Meet Austin, Manyamula’s Carpenter
Austin used the SBF grant to buy wood. He already had a chisel, plane, and saw.
On our first day of site visits in Manyamula, Malawi, we met Austin Panday, a carpenter and a recipient of one of the most recent Small Business Fund (SBF) $150 grants. Our big group moved out of the sun and squeezed into the cool shade of Austin’s workshop, wood shavings underneath our feet. With me were three SIA team members from North America, seven SBF Coordinators from Kenya, Malawi, and Uganda, and two interpreters and COMSIP members from Manyamula. (English is taught in school and it is one of the official languages, so many Malawians know English. The local language in Manyamula is Tumbuka.)
Austin’s shop is right near the central market in Manyamula. He is renting space until he had enough to build his own shop.
Austin told us his story, now a familiar narrative in this town that until recently had very little economic opportunity. “I went to South Africa to seek employment. I was there for four years. When I was deported back to Manyamula, I had nothing to do.”
Austin, with his carpentry skills and his certificate from the nearby Mzuzu Technical School, was a good candidate for a Small Business Fund grant. He had great potential and a grant would give him the start-up capital to buy wood for constructing bed frames, cabinets, and shelves. There has been high demand for his furniture.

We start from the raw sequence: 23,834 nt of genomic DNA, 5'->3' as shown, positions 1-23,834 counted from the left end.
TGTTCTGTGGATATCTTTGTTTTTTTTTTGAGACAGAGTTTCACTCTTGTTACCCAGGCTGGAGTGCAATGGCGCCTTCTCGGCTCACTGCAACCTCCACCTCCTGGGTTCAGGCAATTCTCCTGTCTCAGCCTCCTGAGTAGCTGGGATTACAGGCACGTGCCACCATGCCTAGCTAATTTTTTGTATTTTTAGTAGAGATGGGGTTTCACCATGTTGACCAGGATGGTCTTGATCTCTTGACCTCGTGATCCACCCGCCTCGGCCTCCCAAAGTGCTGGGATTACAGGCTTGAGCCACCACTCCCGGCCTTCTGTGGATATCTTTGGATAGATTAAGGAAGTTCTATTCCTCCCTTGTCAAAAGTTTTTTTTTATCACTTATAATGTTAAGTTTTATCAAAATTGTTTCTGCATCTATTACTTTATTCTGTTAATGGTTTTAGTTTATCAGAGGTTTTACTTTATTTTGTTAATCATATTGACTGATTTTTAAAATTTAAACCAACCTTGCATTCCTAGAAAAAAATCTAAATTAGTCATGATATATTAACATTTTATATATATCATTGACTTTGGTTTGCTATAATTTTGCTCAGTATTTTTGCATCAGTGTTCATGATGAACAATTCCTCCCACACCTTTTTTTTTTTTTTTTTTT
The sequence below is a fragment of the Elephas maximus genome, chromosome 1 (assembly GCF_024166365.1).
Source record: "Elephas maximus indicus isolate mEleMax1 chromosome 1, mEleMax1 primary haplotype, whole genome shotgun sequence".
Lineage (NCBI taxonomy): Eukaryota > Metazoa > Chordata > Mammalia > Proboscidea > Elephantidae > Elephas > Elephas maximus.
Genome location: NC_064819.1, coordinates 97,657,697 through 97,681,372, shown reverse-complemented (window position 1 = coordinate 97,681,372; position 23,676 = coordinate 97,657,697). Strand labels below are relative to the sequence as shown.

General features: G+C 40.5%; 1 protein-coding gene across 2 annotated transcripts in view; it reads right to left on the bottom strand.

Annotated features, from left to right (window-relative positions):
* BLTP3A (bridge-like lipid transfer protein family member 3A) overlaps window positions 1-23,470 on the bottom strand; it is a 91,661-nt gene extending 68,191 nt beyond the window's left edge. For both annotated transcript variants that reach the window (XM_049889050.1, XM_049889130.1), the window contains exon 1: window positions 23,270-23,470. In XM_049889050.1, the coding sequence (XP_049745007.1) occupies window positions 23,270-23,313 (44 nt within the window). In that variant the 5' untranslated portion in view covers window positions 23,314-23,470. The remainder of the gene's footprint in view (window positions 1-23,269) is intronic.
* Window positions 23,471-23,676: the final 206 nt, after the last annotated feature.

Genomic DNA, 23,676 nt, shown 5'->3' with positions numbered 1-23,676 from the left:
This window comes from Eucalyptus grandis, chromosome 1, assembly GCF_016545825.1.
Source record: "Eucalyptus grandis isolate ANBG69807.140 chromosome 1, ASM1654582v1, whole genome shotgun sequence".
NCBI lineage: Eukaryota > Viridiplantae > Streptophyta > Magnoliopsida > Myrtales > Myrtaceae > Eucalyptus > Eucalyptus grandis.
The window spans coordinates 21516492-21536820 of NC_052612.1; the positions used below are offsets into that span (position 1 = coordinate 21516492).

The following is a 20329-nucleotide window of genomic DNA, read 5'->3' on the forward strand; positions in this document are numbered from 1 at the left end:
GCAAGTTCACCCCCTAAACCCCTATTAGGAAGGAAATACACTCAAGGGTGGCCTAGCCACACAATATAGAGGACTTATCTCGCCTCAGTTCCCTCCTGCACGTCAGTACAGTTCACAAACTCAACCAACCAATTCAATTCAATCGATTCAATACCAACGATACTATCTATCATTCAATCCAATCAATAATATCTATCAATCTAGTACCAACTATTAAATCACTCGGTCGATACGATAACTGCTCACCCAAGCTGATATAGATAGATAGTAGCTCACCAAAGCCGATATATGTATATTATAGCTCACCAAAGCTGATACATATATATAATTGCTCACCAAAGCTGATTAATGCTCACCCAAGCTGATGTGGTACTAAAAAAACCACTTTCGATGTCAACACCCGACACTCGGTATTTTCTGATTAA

Austin continued his story: “Canaan Gondwe saw something of potential in me. Now, I’ve been doing my new business for three months. I say ‘thank you’ a lot. I got out of drug use. My life has changed tremendously for me and my family.
“I bought six bags of cement and now I am doing plastering on my house. I bought one goat. Our basic needs are met.”
“Canaan Gondwe saw something of potential in me. Now, I’ve been doing my new business for three months. I say ‘thank you’ a lot.”
Sharing the Gift
It’s not only Austin’s family that is benefiting from the business. In addition to all the people who are enjoying his beautiful creations, he is also training a 19-year-old boy to help in the shop. “I’m sharing the gift,” Austin told us, even before we asked. He was proud to be paying-it-forward already. (Read more about Sharing the Gift.) In this way, each Spirit in Action grant ripples to benefit a whole community.
After hearing Austin’s story and admiring the shelves he was building, we left to move onto the next SBF group in the area. As we left, we encouraged him to continue the good work, “Chito iweme. Good job, Austin!”